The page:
# Let $X$ be a metric space with metric $d$. Show that $d:X \times X \longrightarrow \mathbb{R}$ is continuous.

Can someone please verify my proof or offer suggestions for improvement?

I am aware that there is a similar question elsewhere, but I want help with my proof in particular.

Let $X$ be a metric space with metric $\operatorname{d}$. Show that $\operatorname{d}:X \times X \longrightarrow \mathbb{R}$ is continuous.

Let $U \subseteq \mathbb{R}$ be open. Assume $\operatorname{d}^{-1}(U) \neq \varnothing$.

Let $(x, y) \in \operatorname{d}^{-1}(U)$ and set $\epsilon_1 = \frac{1}{2}(b-\operatorname{d}(x, y))$

Clearly, if $(\alpha, \beta) \in B_d(x, \epsilon_1) \times B_d(y, \epsilon_1)$, then \begin{eqnarray} \operatorname{d}(\alpha, \beta) &\leq& \operatorname{d}(x, \alpha) + \operatorname{d}(x, y) + \operatorname{d}(y, \beta)\\ &<& \operatorname{d}(x, y) + 2\left(\frac{b-\operatorname{d}(x, y)}{2}\right) \\ \end{eqnarray}

That is,

$$\operatorname{d}(\alpha, \beta) < b$$

Similarly, set $\epsilon_2 = \frac{1}{2}(\operatorname{d}(x, y) - a)$.

Let $(\alpha, \beta) \in B_d(x, \epsilon_2) \times B_d(y, \epsilon_2)$. Assume, for the sake of contradiction, that $\operatorname{d}(\alpha, \beta) \leq a$.

Then,

\begin{eqnarray} \operatorname{d}(x, y) &\leq& \operatorname{d}(x, \alpha) + \operatorname{d}(\alpha, \beta) + \operatorname{d}(\beta, y) \\ \operatorname{d}(x, y) &<& \operatorname{d}(x, y)-a + \operatorname{d}(\alpha, \beta) \\ &<& \operatorname{d}(x, y) \end{eqnarray}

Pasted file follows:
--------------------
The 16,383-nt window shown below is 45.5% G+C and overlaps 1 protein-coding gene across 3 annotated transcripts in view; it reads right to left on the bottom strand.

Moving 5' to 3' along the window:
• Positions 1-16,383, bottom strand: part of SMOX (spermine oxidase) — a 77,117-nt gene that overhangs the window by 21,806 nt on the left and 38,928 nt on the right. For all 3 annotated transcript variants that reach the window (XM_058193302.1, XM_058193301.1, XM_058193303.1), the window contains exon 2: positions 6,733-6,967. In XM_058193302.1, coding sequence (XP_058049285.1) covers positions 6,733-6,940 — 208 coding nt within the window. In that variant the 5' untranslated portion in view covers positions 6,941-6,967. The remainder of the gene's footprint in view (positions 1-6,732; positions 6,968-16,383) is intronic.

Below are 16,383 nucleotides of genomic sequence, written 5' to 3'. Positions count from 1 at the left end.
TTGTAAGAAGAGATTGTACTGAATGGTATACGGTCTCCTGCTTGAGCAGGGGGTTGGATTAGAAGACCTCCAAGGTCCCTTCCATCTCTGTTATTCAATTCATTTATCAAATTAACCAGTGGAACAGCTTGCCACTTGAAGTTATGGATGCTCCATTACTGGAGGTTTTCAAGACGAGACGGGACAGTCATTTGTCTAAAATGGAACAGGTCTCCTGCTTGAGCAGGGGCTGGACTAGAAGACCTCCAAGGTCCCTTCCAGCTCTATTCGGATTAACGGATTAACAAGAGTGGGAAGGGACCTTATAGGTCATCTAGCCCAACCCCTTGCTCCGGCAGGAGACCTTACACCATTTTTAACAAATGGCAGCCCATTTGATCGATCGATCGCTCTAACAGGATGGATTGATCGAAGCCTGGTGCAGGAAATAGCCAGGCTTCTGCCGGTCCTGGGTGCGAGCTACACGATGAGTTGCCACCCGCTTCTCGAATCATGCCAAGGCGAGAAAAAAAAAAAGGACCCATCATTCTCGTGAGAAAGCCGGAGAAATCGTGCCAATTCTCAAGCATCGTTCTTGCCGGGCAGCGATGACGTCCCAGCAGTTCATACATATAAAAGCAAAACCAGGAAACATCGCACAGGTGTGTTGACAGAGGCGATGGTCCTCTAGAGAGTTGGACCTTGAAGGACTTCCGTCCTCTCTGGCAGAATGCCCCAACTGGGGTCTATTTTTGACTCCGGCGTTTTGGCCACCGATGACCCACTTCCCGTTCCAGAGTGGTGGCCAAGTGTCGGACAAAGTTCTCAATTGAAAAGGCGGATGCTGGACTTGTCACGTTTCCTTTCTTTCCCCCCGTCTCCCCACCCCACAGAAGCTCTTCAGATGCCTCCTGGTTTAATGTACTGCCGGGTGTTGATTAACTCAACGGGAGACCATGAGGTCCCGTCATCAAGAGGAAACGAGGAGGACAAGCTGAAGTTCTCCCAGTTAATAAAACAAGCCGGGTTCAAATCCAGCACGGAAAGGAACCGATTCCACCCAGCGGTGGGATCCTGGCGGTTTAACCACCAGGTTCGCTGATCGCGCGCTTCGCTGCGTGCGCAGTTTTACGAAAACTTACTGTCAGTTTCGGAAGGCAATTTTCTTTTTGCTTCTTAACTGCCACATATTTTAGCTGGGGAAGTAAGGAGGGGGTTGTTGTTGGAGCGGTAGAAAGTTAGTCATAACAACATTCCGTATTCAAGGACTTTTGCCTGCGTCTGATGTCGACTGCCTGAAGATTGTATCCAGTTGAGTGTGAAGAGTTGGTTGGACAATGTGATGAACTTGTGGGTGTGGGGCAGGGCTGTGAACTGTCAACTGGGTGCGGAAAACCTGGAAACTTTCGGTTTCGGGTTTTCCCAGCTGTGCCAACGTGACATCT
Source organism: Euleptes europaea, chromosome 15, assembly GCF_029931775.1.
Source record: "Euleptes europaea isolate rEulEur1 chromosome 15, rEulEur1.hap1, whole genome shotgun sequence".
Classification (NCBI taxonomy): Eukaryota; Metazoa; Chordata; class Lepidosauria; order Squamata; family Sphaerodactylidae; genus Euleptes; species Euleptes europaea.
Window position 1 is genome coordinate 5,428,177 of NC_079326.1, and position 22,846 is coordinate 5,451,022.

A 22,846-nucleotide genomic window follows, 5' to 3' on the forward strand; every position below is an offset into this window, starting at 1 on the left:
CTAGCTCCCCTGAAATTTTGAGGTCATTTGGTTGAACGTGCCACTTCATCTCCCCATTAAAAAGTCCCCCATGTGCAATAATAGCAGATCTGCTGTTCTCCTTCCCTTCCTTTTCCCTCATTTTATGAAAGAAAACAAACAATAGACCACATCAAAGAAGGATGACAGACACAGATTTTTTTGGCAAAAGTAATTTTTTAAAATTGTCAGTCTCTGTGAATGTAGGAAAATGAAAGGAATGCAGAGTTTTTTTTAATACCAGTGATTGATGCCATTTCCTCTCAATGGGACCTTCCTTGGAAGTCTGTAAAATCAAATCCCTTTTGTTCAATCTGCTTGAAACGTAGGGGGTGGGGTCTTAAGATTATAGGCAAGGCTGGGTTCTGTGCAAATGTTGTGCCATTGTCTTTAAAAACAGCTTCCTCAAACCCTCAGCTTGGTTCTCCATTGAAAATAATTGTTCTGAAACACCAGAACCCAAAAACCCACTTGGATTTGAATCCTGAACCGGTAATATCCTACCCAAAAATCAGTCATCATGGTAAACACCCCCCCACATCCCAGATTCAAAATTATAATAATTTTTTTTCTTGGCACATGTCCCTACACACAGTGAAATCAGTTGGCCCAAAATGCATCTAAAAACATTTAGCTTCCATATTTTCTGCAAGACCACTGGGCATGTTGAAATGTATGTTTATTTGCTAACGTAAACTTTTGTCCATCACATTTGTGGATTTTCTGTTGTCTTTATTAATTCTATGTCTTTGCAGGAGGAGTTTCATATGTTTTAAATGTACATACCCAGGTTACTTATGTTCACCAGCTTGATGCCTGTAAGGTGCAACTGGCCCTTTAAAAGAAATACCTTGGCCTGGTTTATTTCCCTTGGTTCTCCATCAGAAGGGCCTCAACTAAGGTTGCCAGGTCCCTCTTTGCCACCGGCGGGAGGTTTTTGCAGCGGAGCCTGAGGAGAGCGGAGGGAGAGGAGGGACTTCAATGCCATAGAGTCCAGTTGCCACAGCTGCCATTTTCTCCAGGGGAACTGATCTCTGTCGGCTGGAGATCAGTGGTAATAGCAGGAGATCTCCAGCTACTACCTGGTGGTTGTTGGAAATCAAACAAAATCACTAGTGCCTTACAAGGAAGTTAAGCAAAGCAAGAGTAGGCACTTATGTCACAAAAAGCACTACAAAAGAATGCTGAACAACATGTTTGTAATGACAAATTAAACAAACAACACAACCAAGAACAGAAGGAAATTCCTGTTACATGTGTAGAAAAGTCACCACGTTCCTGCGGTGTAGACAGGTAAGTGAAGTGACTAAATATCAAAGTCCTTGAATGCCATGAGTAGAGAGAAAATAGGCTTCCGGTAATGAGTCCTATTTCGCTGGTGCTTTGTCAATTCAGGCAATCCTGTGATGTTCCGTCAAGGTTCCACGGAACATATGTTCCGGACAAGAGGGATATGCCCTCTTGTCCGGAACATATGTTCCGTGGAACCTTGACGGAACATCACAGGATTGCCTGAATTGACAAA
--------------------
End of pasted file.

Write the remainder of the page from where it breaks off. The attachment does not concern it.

Therefore, it must be the case that $$\operatorname{d}(\alpha, \beta) > a$$

Set $\epsilon = \operatorname{min}\{\epsilon_1, \epsilon_2\}$.

Then, if $(\alpha, \beta) \in B_d(x, \epsilon) \times B_d(y, \epsilon)$,

$$a < \operatorname{d}(\alpha, \beta) < b$$

Since $\operatorname{d}^{-1}(U)$ can be written as the union of open sets in the metric topology, it follows that $\operatorname{d}^{-1}(U)$ is open. Therefore, $d$ is continuous.

• You never say what $a$ and $b$ are, and you show that $d^{-1}(U)$ is open only for open intervals [the interval $(a,b)$, as transpires], not for general open sets. If you state that you assume that $U = (a,b)$ at the beginning of the argument, and then (at some point) say that the general case follows, since every open subset of $\mathbb{R}$ is a union of such intervals, and say that the conclusion is clear if $d^{-1}((a,b)) = \varnothing$, then your proof will be correct. Aug 10, 2014 at 16:52
• Oh. If I clarify what $a$ and $b$ are, and state that all intervals of the form $(a,b)$ are basis elements for the standard topology on $\mathbb{R}$, will the proof be correct? Aug 10, 2014 at 17:00
• Well, since you say "Assume $d^{-1}(U) \neq \varnothing$", you also need to say what the matter is in case that is empty. Aug 10, 2014 at 17:03

In fact you proved that $d^{-1}((a,b))$ is open for any interval $(a,b)\subset \mathbb{R}$.

Since any open set $U$ can be written as union of some family of intervals $\{(a_i,b_i):i\in I\}$, then $$d^{-1}(U)=d^{-1}(\cup_{i\in I}(a_i,b_i))=\cup_{i\in I}d^{-1}((a_i,b_i))$$ Thus $d^{-1}(U)$ is open as union of open sets.

It is easy by using the following inequality : $|d(x,y)-d(x',y')|\leq d(x,x')+d(y,y')$.

What you are looking to use is a Product Metric

http://en.wikipedia.org/wiki/Product_metric

Using $p=1$ is just fine. It gives you a metric for your product space based on your previous metrics, like so: If $d'$ is your new metric for $XxX$ with and using metric $d$ on $X$,

$$d'((x_1,y_1),(x_2,y_2)) = d(x_1,y_1)+d(x_2,y_2)$$

Then, all you have to do is prove that metrics are continuous, which is pretty easy to do.